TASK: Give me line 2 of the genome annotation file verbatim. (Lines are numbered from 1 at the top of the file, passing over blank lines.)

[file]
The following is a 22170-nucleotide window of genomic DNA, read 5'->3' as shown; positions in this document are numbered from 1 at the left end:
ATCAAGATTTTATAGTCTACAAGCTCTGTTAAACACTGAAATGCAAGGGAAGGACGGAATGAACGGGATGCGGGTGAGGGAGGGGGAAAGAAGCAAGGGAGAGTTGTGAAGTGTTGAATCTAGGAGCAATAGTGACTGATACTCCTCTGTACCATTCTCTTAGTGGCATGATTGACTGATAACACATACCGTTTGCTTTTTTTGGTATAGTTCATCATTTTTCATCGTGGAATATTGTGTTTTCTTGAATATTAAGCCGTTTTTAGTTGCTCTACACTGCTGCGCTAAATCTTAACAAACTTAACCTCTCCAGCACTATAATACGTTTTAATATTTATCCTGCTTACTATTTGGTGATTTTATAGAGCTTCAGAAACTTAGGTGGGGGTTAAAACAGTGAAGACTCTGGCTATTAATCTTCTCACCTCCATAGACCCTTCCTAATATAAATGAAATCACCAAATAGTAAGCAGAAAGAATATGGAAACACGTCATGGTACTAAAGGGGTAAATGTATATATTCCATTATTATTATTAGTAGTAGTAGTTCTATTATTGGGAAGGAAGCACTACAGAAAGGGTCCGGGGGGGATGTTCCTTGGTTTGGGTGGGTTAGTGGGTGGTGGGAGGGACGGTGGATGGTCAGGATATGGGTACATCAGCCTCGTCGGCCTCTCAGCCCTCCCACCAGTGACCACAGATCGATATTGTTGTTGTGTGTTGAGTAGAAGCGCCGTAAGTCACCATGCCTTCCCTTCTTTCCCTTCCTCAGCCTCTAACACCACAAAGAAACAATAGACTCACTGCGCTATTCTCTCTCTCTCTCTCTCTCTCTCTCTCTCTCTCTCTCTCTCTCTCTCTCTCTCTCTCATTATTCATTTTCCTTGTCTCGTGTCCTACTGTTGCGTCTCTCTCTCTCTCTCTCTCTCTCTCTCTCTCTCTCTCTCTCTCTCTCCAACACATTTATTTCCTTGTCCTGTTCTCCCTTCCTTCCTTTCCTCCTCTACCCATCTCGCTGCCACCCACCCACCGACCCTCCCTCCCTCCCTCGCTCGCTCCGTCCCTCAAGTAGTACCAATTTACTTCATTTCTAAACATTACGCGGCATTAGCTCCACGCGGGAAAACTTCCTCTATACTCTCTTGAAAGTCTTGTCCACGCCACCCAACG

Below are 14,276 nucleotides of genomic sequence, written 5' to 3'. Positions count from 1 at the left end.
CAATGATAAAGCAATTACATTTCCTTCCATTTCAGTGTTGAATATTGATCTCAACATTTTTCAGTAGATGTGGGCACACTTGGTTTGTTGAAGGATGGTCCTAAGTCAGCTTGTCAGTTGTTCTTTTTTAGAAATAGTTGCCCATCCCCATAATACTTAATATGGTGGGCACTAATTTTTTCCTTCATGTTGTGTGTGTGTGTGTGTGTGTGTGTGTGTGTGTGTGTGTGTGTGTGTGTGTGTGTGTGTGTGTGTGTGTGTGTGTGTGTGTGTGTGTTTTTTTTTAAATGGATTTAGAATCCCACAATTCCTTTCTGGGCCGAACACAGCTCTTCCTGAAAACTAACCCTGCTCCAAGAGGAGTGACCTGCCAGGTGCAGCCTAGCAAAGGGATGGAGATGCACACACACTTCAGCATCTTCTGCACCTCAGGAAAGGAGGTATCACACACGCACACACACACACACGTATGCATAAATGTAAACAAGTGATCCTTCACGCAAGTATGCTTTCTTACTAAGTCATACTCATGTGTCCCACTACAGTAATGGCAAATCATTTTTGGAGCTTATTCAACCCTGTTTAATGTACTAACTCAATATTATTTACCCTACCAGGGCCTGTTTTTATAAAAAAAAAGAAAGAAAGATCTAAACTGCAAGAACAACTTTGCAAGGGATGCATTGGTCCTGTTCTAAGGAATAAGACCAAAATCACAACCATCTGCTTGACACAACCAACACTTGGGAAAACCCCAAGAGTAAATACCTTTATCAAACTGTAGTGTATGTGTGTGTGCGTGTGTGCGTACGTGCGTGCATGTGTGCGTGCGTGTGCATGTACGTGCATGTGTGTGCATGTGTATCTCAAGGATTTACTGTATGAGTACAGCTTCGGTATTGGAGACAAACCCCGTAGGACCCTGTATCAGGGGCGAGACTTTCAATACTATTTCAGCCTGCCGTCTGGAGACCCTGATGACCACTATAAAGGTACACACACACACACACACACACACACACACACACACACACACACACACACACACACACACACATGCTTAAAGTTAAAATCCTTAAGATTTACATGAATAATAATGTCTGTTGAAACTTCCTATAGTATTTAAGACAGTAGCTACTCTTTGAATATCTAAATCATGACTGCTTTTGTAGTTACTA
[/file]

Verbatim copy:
ATCAAGATTTTATAGTCTACAAGCTCTGTTAAACACTGAAATGCAAGGGAAGGACGGAATGAACGGGATGCGGGTGAGGGAGGGGGAAAGAAGCAAGGGAGAGTTGTGAAGTGTTGAATCTAGGAGCAATAGTGACTGATACTCCTCTGTACCATTCTCTTAGTGGCATGATTGACTGATAACACATACCGTTTGCTTTTTTTGGTATAGTTCATCATTTTTCATCGTGGAATATTGTGTTTTCTTGAATATTAAGCCGTTTTTAGTTGCTCTACACTGCTGCGCTAAATCTTAACAAACTTAACCTCTCCAGCACTATAATACGTTTTAATATTTATCCTGCTTACTATTTGGTGATTTTATAGAGCTTCAGAAACTTAGGTGGGGGTTAAAACAGTGAAGACTCTGGCTATTAATCTTCTCACCTCCATAGACCCTTCCTAATATAAATGAAATCACCAAATAGTAAGCAGAAAGAATATGGAAACACGTCATGGTACTAAAGGGGTAAATGTATATATTCCATTATTATTATTAGTAGTAGTAGTTCTATTATTGGGAAGGAAGCACTACAGAAAGGGTCCGGGGGGGATGTTCCTTGGTTTGGGTGGGTTAGTGGGTGGTGGGAGGGACGGTGGATGGTCAGGATATGGGTACATCAGCCTCGTCGGCCTCTCAGCCCTCCCACCAGTGACCACAGATCGATATTGTTGTTGTGTGTTGAGTAGAAGCGCCGTAAGTCACCATGCCTTCCCTTCTTTCCCTTCCTCAGCCTCTAACACCACAAAGAAACAATAGACTCACTGCGCTATTCTCTCTCTCTCTCTCTCTCTCTCTCTCTCTCTCTCTCTCTCTCTCTCTCTCTCTCTCATTATTCATTTTCCTTGTCTCGTGTCCTACTGTTGCGTCTCTCTCTCTCTCTCTCTCTCTCTCTCTCTCTCTCTCTCTCTCTCTCCAACACATTTATTTCCTTGTCCTGTTCTCCCTTCCTTCCTTTCCTCCTCTACCCATCTCGCTGCCACCCACCCACCGACCCTCCCTCCCTCCCTCGCTCGCTCCGTCCCTCAAGTAGTACCAATTTACTTCATTTCTAAACATTACGCGGCATTAGCTCCACGCGGGAAAACTTCCTCTATACTCTCTTGAAAGTCTTGTCCACGCCACCCAACG